Thanks to the haphazard scheduling of this NHL season and the need to make up games lost to COVID protocols and the virus itself, it’s hard to mark exactly when the season ends for a lot of fans. Some teams are already in the barn, while others still have a handful of games to go. Which leads to pretty hilarious optics like today where the Buffalo Sabres are having their exit interviews and post-mortems while there’s still a full slate of games scheduled for tonight. It’s even more eye-popping when it basically confirms that Buffalo’s best player, Jack Eichel, would rather bathe with screaming eels than return to the Sabres next year.
Generally, these exit-pressers are a pristine display of hockey-speak, where everyone tries to say nothing while filling recorders with cliches that the writers could have just put down from memory. Gotta work harder, need some more bounces, believe in the guys in this room, etc. Eichel wasn’t much interested in any of that.
The headline: Alongside Eichel’s dissatisfaction with playing for an incompetently-run also-ran in a blast crater of a city, there’s a dispute about his health and medical care:
Eichel only appeared in 21 games, and hasn’t suited up since March 7th due to that neck problem, but the team’s insistence, at least according to Eichel, that he couldn’t have surgery is a strange one.
It’s been known for some time that Eichel was likely to ask out of Buffalo sometime soon. Did the Sabres think surgery and its recovery that would certainly bleed into most of the summer if not next season would lower his trade value? Do they think this helps? Certainly any team inquiring about Eichel is going to want detailed records of just how bad this herniated disc is. Then again, anything involving the neck, you’d think both team and player would want to be as careful and thorough with it as possible, especially when that player is just 24.
Eichel wasn’t finished, though:
This is probably the quote the hockey press will jump all over and use as a cudgel to beat Eichel over the head with the “selfish” label, as well as “dressing room cancer” and “not a team player” and “not good in the room.” Nothing in hockey is worse than “not being good in the room.” The Room is everything. You cannot sully The Room. The Room is where Cups are won and lost, where men are made and legends born and scoundrels found out. The Room is all. At least in hockey it is.
But Eichel is absolutely 100 percent correct. Especially after he feels they’ve mistreated what is a pretty serious injury, what exactly does he owe the Sabres? He has spent six years toiling for an organization that has provided nothing alongside him, aside from Jeff Skinner’s boatful of goals that no one cares about. It’s a team that has insisted on paying Rasmus Ristolainen premium money for a defenseman and he spends most nights looking like a painting Dali did while drunk. He has never sniffed the playoffs in six years, and the Sabres look a few years more away from doing so. Is he really supposed to wait another three years or so?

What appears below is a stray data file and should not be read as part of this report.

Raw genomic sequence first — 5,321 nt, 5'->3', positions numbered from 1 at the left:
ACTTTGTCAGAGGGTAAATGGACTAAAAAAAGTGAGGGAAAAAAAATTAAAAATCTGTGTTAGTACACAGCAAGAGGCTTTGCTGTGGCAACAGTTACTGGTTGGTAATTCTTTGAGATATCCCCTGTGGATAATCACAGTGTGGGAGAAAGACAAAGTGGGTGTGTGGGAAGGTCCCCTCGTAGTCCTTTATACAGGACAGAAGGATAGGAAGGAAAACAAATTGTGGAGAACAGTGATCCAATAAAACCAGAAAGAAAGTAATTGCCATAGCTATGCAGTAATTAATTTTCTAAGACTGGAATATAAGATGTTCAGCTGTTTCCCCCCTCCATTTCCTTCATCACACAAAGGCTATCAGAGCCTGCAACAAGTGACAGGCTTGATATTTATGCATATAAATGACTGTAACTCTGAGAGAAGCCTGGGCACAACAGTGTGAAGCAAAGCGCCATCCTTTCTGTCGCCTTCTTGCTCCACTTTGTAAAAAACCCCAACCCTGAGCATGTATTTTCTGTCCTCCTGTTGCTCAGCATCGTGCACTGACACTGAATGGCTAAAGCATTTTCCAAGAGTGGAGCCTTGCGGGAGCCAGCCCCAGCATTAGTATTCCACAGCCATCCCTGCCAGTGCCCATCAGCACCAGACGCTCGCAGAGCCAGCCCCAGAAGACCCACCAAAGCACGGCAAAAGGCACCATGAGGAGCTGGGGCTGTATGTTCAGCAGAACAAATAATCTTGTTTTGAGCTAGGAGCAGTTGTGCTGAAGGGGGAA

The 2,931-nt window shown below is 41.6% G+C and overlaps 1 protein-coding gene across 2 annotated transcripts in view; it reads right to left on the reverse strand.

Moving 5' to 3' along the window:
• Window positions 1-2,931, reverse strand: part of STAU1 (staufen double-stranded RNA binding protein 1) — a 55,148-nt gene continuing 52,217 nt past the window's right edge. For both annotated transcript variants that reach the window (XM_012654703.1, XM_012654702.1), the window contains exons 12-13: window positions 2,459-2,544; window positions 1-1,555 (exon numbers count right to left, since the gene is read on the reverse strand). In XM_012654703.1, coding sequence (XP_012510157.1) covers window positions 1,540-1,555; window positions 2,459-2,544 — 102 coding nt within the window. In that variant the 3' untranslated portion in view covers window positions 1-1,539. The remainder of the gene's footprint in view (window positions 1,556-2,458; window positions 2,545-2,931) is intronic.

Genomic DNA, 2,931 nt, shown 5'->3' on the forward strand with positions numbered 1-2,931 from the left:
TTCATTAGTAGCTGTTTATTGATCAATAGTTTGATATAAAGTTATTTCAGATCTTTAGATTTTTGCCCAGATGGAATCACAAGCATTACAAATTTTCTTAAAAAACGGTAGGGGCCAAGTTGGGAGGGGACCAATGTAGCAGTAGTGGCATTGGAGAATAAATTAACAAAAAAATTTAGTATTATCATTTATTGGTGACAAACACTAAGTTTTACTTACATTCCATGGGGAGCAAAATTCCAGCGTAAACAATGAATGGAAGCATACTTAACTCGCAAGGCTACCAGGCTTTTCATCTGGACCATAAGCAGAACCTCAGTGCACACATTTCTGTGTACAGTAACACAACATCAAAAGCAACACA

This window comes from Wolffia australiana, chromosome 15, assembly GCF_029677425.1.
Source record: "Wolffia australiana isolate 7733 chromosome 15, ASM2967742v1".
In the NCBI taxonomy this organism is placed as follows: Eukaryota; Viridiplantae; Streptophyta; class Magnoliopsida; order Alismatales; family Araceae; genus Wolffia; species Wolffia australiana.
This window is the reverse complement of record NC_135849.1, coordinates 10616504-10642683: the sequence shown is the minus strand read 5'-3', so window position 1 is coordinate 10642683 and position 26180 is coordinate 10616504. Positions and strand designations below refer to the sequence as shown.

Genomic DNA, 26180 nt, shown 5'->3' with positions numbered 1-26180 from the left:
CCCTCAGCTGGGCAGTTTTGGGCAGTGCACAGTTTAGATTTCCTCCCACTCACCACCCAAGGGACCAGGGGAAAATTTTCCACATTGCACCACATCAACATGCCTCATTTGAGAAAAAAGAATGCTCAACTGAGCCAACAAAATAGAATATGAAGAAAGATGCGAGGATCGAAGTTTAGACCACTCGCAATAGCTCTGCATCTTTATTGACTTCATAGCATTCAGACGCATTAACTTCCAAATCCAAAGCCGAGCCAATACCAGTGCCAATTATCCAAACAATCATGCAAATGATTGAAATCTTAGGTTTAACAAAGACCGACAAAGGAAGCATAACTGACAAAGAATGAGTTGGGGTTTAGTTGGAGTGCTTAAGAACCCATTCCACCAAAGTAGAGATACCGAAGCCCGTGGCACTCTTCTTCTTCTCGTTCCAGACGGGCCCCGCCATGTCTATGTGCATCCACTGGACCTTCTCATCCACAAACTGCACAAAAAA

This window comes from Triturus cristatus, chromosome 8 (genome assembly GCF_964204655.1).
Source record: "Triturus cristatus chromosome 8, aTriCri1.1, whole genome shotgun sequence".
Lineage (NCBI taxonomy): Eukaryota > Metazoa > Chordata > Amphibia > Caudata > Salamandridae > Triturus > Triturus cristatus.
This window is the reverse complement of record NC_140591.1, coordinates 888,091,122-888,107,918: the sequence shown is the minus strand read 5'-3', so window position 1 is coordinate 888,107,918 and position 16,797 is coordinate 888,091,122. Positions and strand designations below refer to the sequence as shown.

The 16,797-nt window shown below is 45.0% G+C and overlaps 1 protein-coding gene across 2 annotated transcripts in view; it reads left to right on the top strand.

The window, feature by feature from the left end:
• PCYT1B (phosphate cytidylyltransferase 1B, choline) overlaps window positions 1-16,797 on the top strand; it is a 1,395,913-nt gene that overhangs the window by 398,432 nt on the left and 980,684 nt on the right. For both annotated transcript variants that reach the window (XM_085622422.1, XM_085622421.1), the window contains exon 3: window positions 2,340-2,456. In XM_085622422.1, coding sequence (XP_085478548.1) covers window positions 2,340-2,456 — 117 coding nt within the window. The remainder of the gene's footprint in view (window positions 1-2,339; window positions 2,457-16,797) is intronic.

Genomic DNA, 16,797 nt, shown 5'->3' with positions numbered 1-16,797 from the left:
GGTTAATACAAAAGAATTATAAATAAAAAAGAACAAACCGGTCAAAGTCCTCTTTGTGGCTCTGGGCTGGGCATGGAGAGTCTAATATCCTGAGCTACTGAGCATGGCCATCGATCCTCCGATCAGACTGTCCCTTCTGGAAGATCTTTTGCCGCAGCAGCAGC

Certainly he’s not hiding his desire to be elsewhere much:
Eichel is almost certainly keenly aware that there’s a big-market team with an unhinged owner on the warpath desperately trying to soup up/destroy a carefully planned out rebuild some 370 miles to the Southeast known as the New York Rangers. The Rangers have been rumored to have hotly chased Eichel before in a trade, and this will do nothing to stop it. Lord knows they have more than enough pieces to get it done. And they won’t be the only ones. The Wings have been stuck in rebuilding hell for years and probably need a jumpstart. Montreal has cried out for a #1 center since the days of...Jesus Christ, is it Saku Koivu? Tomáš Plekanec? Does he even count? The Hawks need to start planning their post-Jonathan Toews life at center. This list could grow in a heartbeat come the draft.
As for the Sabres, though they have five picks in the first three rounds coming up (they traded another 3rd rounder away for Jimmy Vesey, which gives you some idea of the level of genius at work here), they need a lot of things before they’ll be good again. While Eichel is the rare player that you can pivot an organization around, or should be, he’s also the rare player you could ship out and get multiple, NHL-ready pieces for. Which appears the only route the Sabres are going to have available to them, if Eichel is to be believed.
It didn’t appear it could get worse for the Sabres, but this isn’t Eichel kicking them when they’re face down in the gutter. It’s the team kicking itself.